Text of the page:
The following is a partial answer with some hints on how to complete it; I may revisit it later with more details. The answer below refers to the max eigenvalue question, to the limsup, and does not attempt to get the constants, only the scale.

First, the upper bound: recall that the tail estimates for the max eigenvalue is $$(P(\lambda_1(n) >2\sqrt{n}+t\sqrt{n})\sim e^{-Cnt^{3/2}}$$ (see e.g. Ledoux's reviews or http://math.univ-lyon1.fr/~aubrun/recherche/smalldeviations/smalldeviations.pdf). Also recall (a kindly neighbor next door, A. Dembo, pointed out the usefulness of this observation in the current context) that the sequence $\lambda_1(n)$ is monotone in $n$. So, the limsup can be taken over a sequence $a_n=(1+\epsilon)^n$ instead of $n$. If you go over that sequence, you get from Borel-Cantelli that you cannot exceed $t_{a_n}\sqrt{a_n}$ infinitely often as long as $$\sum_n e^{-C t_{a_n}^{3/2} a_n}<\infty.$$ This will happen as soon as $a_nt_{a_n}^{3/2}>C'\log n$, i.e. $t_{a_n}\sim C'' (\log n/a_n)^{3/2}$. Unravelling the definitions, this will give you an upper bound on the limsup that is $t_n\sim (\log \log n /n)^{2/3}$; that is, this will show that the function $F(n)$ is at most $C (\log \log n)^{2/3}/n^{1/6}$.

(Remark to @Carlo Beenakker: the difference with TSAW is that the tail estimates there are proportional to $t^3$, not $t^{3/2}$; This will be in line with the liminf computation in the RM case, in which case I expect the same discrepency in exponents of the $\log \log n$ as you noted, see below.)

For the lower bound (on the limsup), you need to take a sequence that is sparse enough so that you have approximate independence. Here is a leap of faith, that would require a separate proof: if you take an $N\times N$ GUE and resample the top $\epsilon N\times \epsilon N$ entries, the maximum eigenvalue does not change much if $\epsilon$ is small. I believe this follows from delocalization results for the eigenvectors of GUE, but have not checked details. If that is true, then for an exponentially growing sequence $a_n=C^n$, the sequence $\lambda_1(a_n)$ will behave like an i.i.d. sequence, to which you now can again apply the independent Borel-Cantelli to match the previous upper bound.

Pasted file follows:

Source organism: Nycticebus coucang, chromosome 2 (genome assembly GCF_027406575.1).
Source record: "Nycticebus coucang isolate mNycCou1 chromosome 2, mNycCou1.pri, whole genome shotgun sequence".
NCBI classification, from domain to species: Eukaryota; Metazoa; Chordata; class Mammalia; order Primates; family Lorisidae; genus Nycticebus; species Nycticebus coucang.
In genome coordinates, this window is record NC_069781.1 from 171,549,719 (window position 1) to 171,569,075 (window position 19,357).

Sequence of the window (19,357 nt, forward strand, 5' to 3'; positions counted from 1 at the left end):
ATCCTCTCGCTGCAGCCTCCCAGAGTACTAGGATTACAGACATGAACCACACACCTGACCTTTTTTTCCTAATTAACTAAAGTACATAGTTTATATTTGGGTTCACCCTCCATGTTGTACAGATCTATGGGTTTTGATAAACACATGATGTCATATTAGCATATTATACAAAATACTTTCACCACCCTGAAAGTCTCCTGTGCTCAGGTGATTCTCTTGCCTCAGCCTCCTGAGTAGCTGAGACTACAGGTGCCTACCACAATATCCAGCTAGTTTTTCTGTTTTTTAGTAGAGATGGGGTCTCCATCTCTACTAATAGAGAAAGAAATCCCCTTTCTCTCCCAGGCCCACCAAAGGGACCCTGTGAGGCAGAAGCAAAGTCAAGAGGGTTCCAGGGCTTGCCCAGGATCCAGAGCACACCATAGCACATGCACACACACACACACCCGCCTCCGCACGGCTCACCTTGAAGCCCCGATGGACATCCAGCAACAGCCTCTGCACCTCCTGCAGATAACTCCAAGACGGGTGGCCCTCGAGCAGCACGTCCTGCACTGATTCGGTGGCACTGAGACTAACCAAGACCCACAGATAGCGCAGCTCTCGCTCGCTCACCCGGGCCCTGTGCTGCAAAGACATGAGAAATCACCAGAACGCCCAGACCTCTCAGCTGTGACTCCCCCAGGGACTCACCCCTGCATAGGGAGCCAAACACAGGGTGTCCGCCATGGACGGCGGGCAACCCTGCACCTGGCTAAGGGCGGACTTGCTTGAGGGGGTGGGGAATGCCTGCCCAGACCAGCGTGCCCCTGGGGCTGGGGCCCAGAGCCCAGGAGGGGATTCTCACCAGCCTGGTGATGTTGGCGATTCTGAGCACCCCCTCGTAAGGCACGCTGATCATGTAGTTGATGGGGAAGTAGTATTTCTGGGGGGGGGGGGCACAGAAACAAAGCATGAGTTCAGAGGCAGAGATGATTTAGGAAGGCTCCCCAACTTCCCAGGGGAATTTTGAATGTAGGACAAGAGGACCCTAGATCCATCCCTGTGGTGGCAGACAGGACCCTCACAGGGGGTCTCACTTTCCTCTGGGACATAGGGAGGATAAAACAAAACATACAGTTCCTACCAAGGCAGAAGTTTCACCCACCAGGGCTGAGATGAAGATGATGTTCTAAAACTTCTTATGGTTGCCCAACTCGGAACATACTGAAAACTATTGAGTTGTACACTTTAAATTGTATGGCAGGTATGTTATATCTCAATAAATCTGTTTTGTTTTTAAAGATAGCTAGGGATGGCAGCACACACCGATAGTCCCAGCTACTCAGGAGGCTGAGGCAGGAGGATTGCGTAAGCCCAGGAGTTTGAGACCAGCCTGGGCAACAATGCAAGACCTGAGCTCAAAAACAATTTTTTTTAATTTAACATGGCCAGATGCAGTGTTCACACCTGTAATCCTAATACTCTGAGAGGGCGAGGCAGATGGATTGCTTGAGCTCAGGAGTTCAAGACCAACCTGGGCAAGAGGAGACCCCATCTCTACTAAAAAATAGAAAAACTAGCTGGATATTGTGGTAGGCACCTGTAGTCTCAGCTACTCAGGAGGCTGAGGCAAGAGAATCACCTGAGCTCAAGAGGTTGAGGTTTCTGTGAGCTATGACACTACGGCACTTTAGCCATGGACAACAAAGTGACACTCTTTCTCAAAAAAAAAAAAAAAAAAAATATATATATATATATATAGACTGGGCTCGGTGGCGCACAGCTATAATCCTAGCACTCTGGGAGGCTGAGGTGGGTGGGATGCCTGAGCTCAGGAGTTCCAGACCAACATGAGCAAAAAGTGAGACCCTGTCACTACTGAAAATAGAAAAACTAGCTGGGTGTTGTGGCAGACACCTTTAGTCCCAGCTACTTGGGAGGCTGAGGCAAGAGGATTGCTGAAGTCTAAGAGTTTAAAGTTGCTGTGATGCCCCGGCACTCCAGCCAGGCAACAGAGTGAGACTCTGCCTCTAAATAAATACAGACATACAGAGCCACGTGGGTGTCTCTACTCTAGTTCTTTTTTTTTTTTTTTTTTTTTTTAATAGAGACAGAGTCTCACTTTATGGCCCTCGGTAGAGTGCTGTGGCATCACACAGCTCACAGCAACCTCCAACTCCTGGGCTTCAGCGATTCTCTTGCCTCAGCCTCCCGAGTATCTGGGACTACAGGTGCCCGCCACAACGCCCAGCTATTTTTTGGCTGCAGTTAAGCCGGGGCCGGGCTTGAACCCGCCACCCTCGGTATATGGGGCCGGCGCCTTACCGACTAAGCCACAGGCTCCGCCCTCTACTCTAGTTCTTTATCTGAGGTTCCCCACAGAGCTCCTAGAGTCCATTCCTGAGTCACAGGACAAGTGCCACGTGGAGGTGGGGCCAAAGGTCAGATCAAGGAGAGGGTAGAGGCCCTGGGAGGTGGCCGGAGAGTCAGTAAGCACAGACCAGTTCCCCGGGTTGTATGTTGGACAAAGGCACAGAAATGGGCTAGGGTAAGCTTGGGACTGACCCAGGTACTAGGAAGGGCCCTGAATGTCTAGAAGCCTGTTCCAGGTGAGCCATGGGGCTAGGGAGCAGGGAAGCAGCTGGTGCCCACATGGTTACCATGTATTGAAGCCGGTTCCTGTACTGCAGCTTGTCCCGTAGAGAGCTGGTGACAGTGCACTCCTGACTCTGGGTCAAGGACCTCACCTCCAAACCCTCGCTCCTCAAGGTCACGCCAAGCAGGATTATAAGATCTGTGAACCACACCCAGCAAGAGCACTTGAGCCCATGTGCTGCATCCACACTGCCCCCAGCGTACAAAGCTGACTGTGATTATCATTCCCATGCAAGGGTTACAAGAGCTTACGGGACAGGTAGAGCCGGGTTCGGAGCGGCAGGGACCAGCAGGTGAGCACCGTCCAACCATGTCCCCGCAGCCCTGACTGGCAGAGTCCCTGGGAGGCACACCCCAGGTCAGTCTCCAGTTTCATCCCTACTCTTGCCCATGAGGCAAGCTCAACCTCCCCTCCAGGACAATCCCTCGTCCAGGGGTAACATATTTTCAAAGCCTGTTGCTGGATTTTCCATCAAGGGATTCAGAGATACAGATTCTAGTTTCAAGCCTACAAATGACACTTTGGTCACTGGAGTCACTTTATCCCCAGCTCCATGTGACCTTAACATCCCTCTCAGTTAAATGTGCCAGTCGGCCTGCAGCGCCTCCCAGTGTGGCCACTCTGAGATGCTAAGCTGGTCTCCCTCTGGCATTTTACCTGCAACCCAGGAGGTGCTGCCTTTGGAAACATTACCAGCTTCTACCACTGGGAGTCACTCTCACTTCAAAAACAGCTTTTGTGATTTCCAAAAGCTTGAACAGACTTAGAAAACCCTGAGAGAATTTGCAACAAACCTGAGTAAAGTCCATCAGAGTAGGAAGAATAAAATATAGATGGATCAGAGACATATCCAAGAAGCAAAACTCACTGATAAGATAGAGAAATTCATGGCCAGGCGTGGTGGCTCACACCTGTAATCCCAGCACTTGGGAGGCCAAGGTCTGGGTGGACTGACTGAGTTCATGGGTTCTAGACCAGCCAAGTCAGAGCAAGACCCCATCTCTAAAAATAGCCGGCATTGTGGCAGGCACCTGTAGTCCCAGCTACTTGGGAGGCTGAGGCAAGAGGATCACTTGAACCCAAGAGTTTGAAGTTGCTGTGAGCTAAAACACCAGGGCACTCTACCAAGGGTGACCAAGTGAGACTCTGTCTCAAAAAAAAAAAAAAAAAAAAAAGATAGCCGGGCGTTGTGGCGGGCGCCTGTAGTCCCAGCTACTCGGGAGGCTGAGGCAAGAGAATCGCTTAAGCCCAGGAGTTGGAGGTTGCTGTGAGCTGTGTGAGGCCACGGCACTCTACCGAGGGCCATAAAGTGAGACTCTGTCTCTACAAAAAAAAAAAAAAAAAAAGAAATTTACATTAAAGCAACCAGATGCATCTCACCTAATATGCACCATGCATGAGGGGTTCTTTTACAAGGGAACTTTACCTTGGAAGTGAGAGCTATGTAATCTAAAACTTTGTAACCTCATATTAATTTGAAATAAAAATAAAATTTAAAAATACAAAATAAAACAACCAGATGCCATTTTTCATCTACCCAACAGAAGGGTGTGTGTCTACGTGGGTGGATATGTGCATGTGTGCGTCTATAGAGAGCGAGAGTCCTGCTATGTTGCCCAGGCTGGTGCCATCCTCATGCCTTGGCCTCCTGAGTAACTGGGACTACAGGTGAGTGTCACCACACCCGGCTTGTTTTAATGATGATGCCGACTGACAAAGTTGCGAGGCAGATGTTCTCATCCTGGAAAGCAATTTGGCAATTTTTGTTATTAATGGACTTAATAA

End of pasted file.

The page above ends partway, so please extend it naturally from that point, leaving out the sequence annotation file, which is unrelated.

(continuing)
I speculate that the liminf will use the lower tail estimates, which are of the form $e^{-C(nt^{3/2})^2}$. Working with the same argument would then give $(\log \log n/n^2)^{1/3}$ as the correct scaling.

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Many thanks, Ofer!! But where are these doors located? –  Gil Kalai Sep 18 '13 at 3:39
    
Unfortunately, my answer contains a comedy of calculation mistakes. In the upper bound, one cannot use $a_n=(1+\epsilon)^n$ as I suggested, without an extra argument. If one takes $a_n=n^{3/2}$, which is what the monotonicity allows, one has to replace in the upper bound $\log\log n$ by $\log n$. I will try to update the comment later with details. –  ofer zeitouni Sep 23 '13 at 21:14
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Noting that the largest eigenvalue of a random matrix and the maximal increasing subsequence of a random permutation are both expressed by the Tracy-Widom distribution, I might broaden your question to appearances of the law of iterated logarithm in connection with Tracy-Widom. The application I am aware of involves the self-interacting one-dimensional stochastic process called "true self-repelling motion". The law of iterated logarithm of the position $X_t$ at time $t$ for this process was derived by Laure Dumaz in Large deviations and path properties of the true self-repelling motion: almost surely,

$$\lim {\rm sup}_{t\rightarrow\infty}\frac{X_t}{t^{2/3}(\ln\ln t)^{1/3}}=2^{-2/3}\frac{3}{|a_1|},$$

with $a_1$ the first (negative) zero of the derivative of the Airy function.


What strikes me, when comparing with the usual scaling for Brownian motion, is that the factor $t$ in the denominator and the iterated logarithm appear with different powers. Simply looking at the different scaling of the root-mean-square displacement ($t^{2/3}$ rather than $t^{1/2}$), I would have expected the same power $2/3$ for both. I would guess an intuitive explanation must be quite subtle.

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Many thanks, Carlo! –  Gil Kalai Sep 18 '13 at 3:40